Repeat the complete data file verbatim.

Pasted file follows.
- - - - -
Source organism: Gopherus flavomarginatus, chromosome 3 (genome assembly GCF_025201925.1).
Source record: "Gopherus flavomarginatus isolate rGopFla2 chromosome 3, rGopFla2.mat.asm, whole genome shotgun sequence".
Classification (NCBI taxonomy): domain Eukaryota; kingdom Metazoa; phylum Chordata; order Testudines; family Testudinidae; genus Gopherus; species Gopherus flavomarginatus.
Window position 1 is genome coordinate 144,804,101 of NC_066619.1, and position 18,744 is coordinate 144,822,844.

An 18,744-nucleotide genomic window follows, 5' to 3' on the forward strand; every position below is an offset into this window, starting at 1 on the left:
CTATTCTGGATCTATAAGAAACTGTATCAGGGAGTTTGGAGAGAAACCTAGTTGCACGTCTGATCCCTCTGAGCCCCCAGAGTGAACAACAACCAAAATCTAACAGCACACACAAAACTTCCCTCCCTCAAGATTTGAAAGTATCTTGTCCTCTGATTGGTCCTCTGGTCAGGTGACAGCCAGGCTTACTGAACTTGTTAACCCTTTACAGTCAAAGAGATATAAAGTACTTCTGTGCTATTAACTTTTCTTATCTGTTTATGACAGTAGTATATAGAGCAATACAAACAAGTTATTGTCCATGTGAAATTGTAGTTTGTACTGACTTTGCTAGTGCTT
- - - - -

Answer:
Source organism: Gopherus flavomarginatus, chromosome 3 (genome assembly GCF_025201925.1).
Source record: "Gopherus flavomarginatus isolate rGopFla2 chromosome 3, rGopFla2.mat.asm, whole genome shotgun sequence".
Classification (NCBI taxonomy): domain Eukaryota; kingdom Metazoa; phylum Chordata; order Testudines; family Testudinidae; genus Gopherus; species Gopherus flavomarginatus.
Window position 1 is genome coordinate 144,804,101 of NC_066619.1, and position 18,744 is coordinate 144,822,844.

An 18,744-nucleotide genomic window follows, 5' to 3' on the forward strand; every position below is an offset into this window, starting at 1 on the left:
CTATTCTGGATCTATAAGAAACTGTATCAGGGAGTTTGGAGAGAAACCTAGTTGCACGTCTGATCCCTCTGAGCCCCCAGAGTGAACAACAACCAAAATCTAACAGCACACACAAAACTTCCCTCCCTCAAGATTTGAAAGTATCTTGTCCTCTGATTGGTCCTCTGGTCAGGTGACAGCCAGGCTTACTGAACTTGTTAACCCTTTACAGTCAAAGAGATATAAAGTACTTCTGTGCTATTAACTTTTCTTATCTGTTTATGACAGTAGTATATAGAGCAATACAAACAAGTTATTGTCCATGTGAAATTGTAGTTTGTACTGACTTTGCTAGTGCTT